Delirium after cardiac surgery is linked to prolonged loss of cognitive function. The findings of the study suggest that interventions to prevent delirium in advance of surgery could help cardiac patients avoid long-term cognitive consequences.
Co-lead author Jane Saczynski explained, “Our findings now suggest that postoperative delirium, once thought of as an acute, transient cognitive disorder, may have longer-term effects on cognitive function in patients undergoing cardiac surgery.”
The authors wrote, “With the aging of the patient population undergoing cardiac surgery and increases in survival after surgery, clinicians and patients are increasingly concerned with factors associated with quality of life, including cognitive status, as major outcomes of surgery. Whether postoperative delirium is associated with prolonged cognitive dysfunction has been unclear.”
The researchers followed 225 patients who underwent coronary artery bypass grafting (CABG) or heart valve replacement surgery.
Co-lead author Edward Marcantonio added, “One of the real strengths of our study is that we assessed patients’ cognitive function preoperatively and an average of five times during the year after surgery. Previous research had shown an association between postoperative delirium and functional decline in activities of daily living [such as grooming and dressing, driving, shopping, preparing meals, and managing medications and finances.] But, believe it or not, the one thing that’s been most uncertain is the association between delirium and long-term cognitive difficulties. This study allowed us to accurately model the course of cognitive function and to compare the rate of recovery among patients with and without postoperative delirium.”
Compared to those patients who did not experience delirium, those who did had greater cognitive performance declines following surgery. These patients also took significantly longer to recover back to pre-surgical state, compared to those who did not suffer delirium. Pre-operative state in those patients who experienced delirium was restored after one month after the surgery.
The findings suggest that identifying patients who are at a higher risk of developing post-surgery delirium could help develop and implement preventative interventions.
Co-senior author Richard N. Jones added, “Since patients who experience delirium continue to show improvement in cognitive function six months after surgery, extending additional rehabilitation services to these patients may have added benefits.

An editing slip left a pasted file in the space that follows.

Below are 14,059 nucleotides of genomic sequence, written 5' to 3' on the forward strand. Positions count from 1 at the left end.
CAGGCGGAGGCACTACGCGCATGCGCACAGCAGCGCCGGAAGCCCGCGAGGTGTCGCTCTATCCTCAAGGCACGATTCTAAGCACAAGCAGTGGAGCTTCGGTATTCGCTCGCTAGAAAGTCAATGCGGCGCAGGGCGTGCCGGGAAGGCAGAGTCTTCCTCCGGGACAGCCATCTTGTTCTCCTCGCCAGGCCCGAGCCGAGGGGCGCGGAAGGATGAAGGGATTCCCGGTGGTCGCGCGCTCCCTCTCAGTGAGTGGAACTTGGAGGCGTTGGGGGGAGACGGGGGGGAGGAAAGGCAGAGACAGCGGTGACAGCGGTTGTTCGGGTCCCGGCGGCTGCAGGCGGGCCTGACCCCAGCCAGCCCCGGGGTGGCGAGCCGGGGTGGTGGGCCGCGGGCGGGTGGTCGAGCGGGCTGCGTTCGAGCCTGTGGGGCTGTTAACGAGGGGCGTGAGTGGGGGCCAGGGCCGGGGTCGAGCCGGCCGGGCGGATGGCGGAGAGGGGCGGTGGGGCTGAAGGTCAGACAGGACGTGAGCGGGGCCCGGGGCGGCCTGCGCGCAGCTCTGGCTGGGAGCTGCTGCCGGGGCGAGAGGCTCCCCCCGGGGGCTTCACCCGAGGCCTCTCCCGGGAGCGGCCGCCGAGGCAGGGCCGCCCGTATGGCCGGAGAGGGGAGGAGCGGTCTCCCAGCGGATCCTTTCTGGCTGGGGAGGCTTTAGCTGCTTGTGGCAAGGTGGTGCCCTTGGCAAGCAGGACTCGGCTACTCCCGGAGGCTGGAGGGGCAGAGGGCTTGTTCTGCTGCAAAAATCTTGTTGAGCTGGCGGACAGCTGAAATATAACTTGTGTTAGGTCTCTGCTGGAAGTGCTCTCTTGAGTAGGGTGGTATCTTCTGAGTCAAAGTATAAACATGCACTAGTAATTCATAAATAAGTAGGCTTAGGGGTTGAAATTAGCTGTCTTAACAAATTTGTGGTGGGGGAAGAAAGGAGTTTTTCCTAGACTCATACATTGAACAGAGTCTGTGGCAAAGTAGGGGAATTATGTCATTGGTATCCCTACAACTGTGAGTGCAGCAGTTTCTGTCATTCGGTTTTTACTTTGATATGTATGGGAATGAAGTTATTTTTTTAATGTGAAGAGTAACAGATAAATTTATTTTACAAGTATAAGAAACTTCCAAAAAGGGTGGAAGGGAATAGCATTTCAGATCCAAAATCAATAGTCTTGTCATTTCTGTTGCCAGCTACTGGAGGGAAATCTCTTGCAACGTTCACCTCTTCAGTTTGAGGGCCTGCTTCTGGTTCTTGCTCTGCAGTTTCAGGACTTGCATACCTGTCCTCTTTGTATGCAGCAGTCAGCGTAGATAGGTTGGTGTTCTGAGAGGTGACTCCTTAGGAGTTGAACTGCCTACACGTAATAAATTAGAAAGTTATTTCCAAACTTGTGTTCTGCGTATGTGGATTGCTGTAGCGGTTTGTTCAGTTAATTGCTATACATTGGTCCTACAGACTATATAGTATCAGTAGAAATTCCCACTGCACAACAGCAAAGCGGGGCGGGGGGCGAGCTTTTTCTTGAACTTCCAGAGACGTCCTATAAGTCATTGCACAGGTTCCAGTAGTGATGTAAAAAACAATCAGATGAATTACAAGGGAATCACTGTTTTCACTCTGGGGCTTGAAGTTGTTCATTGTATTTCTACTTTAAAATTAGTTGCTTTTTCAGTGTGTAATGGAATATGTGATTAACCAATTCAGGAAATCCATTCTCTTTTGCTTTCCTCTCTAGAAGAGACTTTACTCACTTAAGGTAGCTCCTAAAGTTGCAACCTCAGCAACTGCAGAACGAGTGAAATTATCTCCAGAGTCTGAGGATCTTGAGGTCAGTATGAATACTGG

Marcantonio concluded, “More than half a million heart surgeries are performed each year. Our findings provide important information that might help doctors design interventions to improve the outcomes of older adults undergoing cardiac surgeries.”
Seniors who engage in leisure activities are less likely to experience delirium after certain surgeries, according to an alternative study. It has often been studied that the more you ‘exercise’ your brain the stronger it becomes, similar to exercising any other muscle in your body. This prompted researchers to investigate whether leisure activity could help reduce post-surgery dementia risk.
The researchers looked at 142 older adults all scheduled for a surgery. Of the group, 32 percent developed post-surgery delirium. The researchers found that those who developed delirium spent less time performing leisure activities such as reading books or newspapers, knitting, emailing, playing cards or other games, working on crossword puzzles, or participating in group meetings.
Reading books, using e-mail, and playing computer games were the strongest leisure activities to prevent delirium. Playing computer games and singing predicted lower severity of post-surgery delirium.
The risk of delirium was reduced by eight percent with each passing day of performing a leisure activity. The researchers suggest that daily leisure activities can offer protective benefits to cognitive function among seniors and reduce the risk of delirium.